“They went in on a drug warrant, and found out much more was going on,” says McAleer, a veteran journalist. “Dead bodies were coming out of this clinic. Women were being maimed and complaints were being made. Yet he was very respectable, upper middle class. America’s biggest serial killer operated in plain sight.”

In 2013, a jury convicted Kermit Gosnell of three murders and more than 200 counts of violating state abortion laws. Among his victims was 41-year-old Karnamaya Mongar, a refugee from Nepal who came to his clinic for an abortion.

She died of a drug overdose administered by unlicensed workers. Prosecutors revealed that Gosnell specialized in partial-birth abortion, a procedure banned by a 2003 federal law (later upheld by the U.S. Supreme Court). Gosnell is currently serving three consecutive life sentences in a state prison.

“The bureaucrats were told from higher-ups that abortion clinics were ‘sacred spaces,’” recalls McAleer. “They couldn’t be touched. This originally started with Governor Tom Ridge, who ran as a pro-choice Republican. He stopped the inspections of abortion clinics and the Democrats just continued that policy.”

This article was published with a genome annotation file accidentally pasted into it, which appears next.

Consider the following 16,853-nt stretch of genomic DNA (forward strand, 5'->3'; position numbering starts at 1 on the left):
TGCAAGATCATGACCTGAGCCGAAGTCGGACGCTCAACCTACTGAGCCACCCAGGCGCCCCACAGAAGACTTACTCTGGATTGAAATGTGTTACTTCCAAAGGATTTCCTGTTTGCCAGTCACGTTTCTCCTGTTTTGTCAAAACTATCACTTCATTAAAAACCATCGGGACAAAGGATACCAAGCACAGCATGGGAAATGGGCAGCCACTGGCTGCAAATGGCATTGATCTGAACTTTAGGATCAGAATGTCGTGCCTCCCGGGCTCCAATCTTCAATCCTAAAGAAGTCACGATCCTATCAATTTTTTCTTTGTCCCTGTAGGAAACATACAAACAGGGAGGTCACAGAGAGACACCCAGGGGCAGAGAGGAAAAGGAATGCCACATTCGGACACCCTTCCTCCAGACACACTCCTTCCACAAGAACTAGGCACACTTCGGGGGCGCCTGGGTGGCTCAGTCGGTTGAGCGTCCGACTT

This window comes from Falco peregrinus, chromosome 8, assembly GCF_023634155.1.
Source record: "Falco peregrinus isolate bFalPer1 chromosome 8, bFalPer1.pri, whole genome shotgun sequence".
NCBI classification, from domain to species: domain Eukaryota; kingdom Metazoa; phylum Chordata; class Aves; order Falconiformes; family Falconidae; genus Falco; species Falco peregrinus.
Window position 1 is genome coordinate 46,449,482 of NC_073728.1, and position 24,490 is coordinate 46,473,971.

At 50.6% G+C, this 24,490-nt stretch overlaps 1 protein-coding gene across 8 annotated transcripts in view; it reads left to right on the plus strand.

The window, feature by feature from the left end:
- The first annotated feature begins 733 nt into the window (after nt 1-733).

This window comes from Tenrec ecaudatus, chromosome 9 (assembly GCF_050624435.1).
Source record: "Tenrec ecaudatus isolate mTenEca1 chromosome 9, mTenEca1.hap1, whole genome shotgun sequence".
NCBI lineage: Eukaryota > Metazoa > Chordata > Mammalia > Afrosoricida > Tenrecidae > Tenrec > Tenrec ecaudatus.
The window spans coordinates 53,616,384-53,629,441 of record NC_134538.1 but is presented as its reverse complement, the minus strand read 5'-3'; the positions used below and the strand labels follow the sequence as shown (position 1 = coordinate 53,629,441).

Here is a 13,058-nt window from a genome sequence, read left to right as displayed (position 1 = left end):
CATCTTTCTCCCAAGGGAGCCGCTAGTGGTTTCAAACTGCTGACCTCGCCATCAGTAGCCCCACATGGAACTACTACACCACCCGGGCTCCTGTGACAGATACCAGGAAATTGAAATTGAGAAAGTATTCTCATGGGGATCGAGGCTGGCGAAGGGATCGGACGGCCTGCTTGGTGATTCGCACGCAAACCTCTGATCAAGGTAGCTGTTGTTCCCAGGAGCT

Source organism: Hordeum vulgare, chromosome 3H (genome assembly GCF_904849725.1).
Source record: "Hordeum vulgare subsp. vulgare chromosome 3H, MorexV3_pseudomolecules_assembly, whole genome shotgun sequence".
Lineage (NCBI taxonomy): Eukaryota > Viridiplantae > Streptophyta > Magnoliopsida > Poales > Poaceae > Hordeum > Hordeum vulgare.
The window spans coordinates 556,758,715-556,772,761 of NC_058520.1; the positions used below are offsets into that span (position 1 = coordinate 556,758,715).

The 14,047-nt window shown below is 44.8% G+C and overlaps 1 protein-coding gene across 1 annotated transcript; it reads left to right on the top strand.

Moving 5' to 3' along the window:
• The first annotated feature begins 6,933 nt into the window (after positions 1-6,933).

The political role reversal was one of several factors that made the Irish journalist, previously a writer for The Economist and The Financial Times, curious enough to book a trip to see the Philadelphia case unfold.

“When I went into the courtroom, I saw horrendous photographs and evidence,” he continues. “But the most shocking thing of all was when I looked behind me and saw the empty press benches. In modern-day America, so crime-obsessed, this was somehow a non-story?”

His partner McElhinney finishes the thought. “This is exactly what journalists are meant to get excited about covering,” she says. “But we had crickets in the press.” When columnist Kirsten Powers wrote in USA Today on Gosnell, some outlets were shamed into covering his crimes against humanity. Then the story quickly faded.

Why No Interest In A Salacious Story?

In recent years, true-crime drama has become a hub of cultural buzz. Top-rated FX anthology series “American Crime Story” exemplifies the trend. Over two seasons, it has dramatized the investigations of crime suspect O.J. Simpson and murder victim Gianni Versace, diving deep into their trials, both personal and in the courtroom.